Part 1: What is a Clinical Trial?
You may have heard of cancer clinical trials before. Pharmaceutical companies trick you into testing out this new drug so they can make lots of money while treating you like a lab rat, right?
A clinical trial is a research study involving people that tests new therapies for cancer. Clinical trials are often misunderstood. Before a treatment goes to trial in the first place, it has to pass rigorous standards of research and years of testing in a lab and on animals.
Clinical trials are also the only way that new therapies can be approved for market in the United States. People sometimes fear that participating in one means taking a chance on risky care, but the trials often represent the newest treatments and highest standards of care available. A cancer clinical trial is the environment in which new cancer therapies are proven for their effectiveness. All medicines and treatments we currently use in the healthcare industry were once tested in a clinical trial after years of development in research labs. If not for this research process, we may not have Gleevec (sometimes used to treat Leukemia), the HPV vaccine, Avastin for non-small cell lung cancer, or Xalkori for ROS1 and ALK mutations, — some of the best cancer treatment drugs available today.
Without the clinical trials process, we would have no way of proving that medicines such as these are safe or effective. Patients who participate in clinical trials have the opportunity to access and potentially benefit from these therapies early and to help prove or disprove their use for future generations of patients.
As a trial participant, you not only benefit from these new treatments, but you also contribute to the body of knowledge that advances the cures for different types of cancer.
Here’s the (simplified!) process of how drugs pass through clinical trials:
- A new drug is tested for years in a research lab and shown to have a marked benefit as a cancer treatment.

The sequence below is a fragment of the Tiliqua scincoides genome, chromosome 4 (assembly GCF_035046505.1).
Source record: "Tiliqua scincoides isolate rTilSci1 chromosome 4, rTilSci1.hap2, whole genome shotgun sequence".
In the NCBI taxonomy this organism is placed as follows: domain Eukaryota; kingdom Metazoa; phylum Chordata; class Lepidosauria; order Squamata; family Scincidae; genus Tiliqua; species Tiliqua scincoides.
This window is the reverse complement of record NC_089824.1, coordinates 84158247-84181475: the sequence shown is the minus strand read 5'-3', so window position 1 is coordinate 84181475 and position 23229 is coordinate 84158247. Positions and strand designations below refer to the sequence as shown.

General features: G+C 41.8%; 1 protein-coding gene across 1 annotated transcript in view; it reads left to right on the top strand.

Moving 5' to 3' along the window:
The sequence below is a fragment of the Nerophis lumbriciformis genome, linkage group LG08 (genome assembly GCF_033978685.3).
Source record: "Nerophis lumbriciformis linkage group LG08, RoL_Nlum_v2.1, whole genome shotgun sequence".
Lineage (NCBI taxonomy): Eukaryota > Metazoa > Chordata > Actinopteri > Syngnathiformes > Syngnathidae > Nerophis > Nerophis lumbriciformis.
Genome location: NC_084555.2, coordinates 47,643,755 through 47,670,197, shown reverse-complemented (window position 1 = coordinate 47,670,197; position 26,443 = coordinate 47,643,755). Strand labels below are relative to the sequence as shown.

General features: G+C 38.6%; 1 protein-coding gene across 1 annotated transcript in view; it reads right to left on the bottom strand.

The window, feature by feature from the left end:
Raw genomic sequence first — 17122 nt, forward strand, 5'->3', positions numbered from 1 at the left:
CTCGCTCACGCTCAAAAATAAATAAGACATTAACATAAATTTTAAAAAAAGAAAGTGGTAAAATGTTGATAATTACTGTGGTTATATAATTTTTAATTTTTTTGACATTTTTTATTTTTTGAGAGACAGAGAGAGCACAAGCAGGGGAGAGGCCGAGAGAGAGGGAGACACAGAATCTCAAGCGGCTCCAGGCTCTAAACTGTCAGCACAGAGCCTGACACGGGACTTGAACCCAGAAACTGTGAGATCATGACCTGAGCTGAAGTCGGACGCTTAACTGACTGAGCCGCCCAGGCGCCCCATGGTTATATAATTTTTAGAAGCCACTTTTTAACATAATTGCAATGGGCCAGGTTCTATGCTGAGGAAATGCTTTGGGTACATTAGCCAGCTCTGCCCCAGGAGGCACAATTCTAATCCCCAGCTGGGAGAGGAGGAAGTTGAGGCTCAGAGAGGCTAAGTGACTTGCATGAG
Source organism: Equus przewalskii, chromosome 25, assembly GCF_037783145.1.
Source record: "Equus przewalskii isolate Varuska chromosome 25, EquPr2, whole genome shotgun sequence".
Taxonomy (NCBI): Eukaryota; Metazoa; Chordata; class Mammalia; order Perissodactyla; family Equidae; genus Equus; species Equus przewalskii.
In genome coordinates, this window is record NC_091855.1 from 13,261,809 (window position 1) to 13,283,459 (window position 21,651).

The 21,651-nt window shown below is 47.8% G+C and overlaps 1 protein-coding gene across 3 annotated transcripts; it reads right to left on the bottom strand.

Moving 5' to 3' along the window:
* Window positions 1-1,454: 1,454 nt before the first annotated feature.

- This drug is then brought to trial and is tested in three different phases. (See part two of this blog post series to learn about these phases.) Most trials in the US are monitored by an Institutional Review Board (IRB), composed of doctors, statisticians, and laypeople. The job of this board is to ensure that the rights of participating patients are protected, that the risks of the new treatment are low, and the benefits are worth it.
- The physicians administering the trial carefully test dosages of the drug as well as combinations of treatments to find the most effective way to combat a particular type of cancer.
- The trial gathers a large enough pool of participants to show whether the drug is an effective treatment across a broad spectrum of cancer patients.
- The trial submits their research analysis to the FDA (Food and Drug Administration) for approval to sell this drug on the market.
- Millions of cancer patients benefit from this new treatment.
It’s important to note there is no guarantee that a new treatment will work and unknown or negative effects are possible. But all clinical trials are required to treat their patients with the highest standards of care.
The truth is that clinical trials make it possible for patients to receive top-notch, cutting-edge treatments. When we do find the cures for different cancer types, it will be through the data acquired from clinical trials. To learn more about cancer clinical trials, check back for Part 2 of our Clinical Trial blog series, focusing on the phases of clinical trials, or visit our clinical trials awareness page to gain access to our ebook, ‘5 Things You Need to Know About Clinical Trials & Precision Medicine.’
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